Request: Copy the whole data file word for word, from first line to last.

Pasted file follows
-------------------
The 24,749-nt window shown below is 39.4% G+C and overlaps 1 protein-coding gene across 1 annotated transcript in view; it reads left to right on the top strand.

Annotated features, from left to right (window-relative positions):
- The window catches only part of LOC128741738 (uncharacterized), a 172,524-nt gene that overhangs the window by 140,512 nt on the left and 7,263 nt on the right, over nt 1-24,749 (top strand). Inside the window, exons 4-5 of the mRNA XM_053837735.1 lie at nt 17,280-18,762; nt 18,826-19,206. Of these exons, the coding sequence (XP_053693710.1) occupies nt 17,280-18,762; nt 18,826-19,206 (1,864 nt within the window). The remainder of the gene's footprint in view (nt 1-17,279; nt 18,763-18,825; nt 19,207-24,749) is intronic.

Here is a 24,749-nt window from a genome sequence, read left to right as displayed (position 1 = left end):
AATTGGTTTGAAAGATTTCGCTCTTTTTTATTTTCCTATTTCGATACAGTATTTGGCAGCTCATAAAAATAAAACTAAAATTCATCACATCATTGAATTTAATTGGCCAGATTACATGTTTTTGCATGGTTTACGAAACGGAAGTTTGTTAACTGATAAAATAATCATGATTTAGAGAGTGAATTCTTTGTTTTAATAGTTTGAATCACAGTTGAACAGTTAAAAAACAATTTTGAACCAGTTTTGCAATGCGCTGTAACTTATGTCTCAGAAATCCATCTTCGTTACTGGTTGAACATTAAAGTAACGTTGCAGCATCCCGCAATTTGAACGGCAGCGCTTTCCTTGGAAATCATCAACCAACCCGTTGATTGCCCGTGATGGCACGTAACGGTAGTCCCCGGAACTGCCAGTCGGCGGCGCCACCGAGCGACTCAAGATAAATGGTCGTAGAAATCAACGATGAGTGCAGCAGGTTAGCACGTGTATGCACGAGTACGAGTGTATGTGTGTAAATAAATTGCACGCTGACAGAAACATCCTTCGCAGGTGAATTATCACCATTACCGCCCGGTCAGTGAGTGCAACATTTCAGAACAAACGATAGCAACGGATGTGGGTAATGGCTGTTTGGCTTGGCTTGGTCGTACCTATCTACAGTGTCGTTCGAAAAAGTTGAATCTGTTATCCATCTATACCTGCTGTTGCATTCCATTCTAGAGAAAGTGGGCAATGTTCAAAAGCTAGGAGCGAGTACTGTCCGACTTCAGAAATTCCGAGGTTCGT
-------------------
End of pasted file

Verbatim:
The 24,749-nt window shown below is 39.4% G+C and overlaps 1 protein-coding gene across 1 annotated transcript in view; it reads left to right on the top strand.

Annotated features, from left to right (window-relative positions):
- The window catches only part of LOC128741738 (uncharacterized), a 172,524-nt gene that overhangs the window by 140,512 nt on the left and 7,263 nt on the right, over nt 1-24,749 (top strand). Inside the window, exons 4-5 of the mRNA XM_053837735.1 lie at nt 17,280-18,762; nt 18,826-19,206. Of these exons, the coding sequence (XP_053693710.1) occupies nt 17,280-18,762; nt 18,826-19,206 (1,864 nt within the window). The remainder of the gene's footprint in view (nt 1-17,279; nt 18,763-18,825; nt 19,207-24,749) is intronic.

Here is a 24,749-nt window from a genome sequence, read left to right as displayed (position 1 = left end):
AATTGGTTTGAAAGATTTCGCTCTTTTTTATTTTCCTATTTCGATACAGTATTTGGCAGCTCATAAAAATAAAACTAAAATTCATCACATCATTGAATTTAATTGGCCAGATTACATGTTTTTGCATGGTTTACGAAACGGAAGTTTGTTAACTGATAAAATAATCATGATTTAGAGAGTGAATTCTTTGTTTTAATAGTTTGAATCACAGTTGAACAGTTAAAAAACAATTTTGAACCAGTTTTGCAATGCGCTGTAACTTATGTCTCAGAAATCCATCTTCGTTACTGGTTGAACATTAAAGTAACGTTGCAGCATCCCGCAATTTGAACGGCAGCGCTTTCCTTGGAAATCATCAACCAACCCGTTGATTGCCCGTGATGGCACGTAACGGTAGTCCCCGGAACTGCCAGTCGGCGGCGCCACCGAGCGACTCAAGATAAATGGTCGTAGAAATCAACGATGAGTGCAGCAGGTTAGCACGTGTATGCACGAGTACGAGTGTATGTGTGTAAATAAATTGCACGCTGACAGAAACATCCTTCGCAGGTGAATTATCACCATTACCGCCCGGTCAGTGAGTGCAACATTTCAGAACAAACGATAGCAACGGATGTGGGTAATGGCTGTTTGGCTTGGCTTGGTCGTACCTATCTACAGTGTCGTTCGAAAAAGTTGAATCTGTTATCCATCTATACCTGCTGTTGCATTCCATTCTAGAGAAAGTGGGCAATGTTCAAAAGCTAGGAGCGAGTACTGTCCGACTTCAGAAATTCCGAGGTTCGT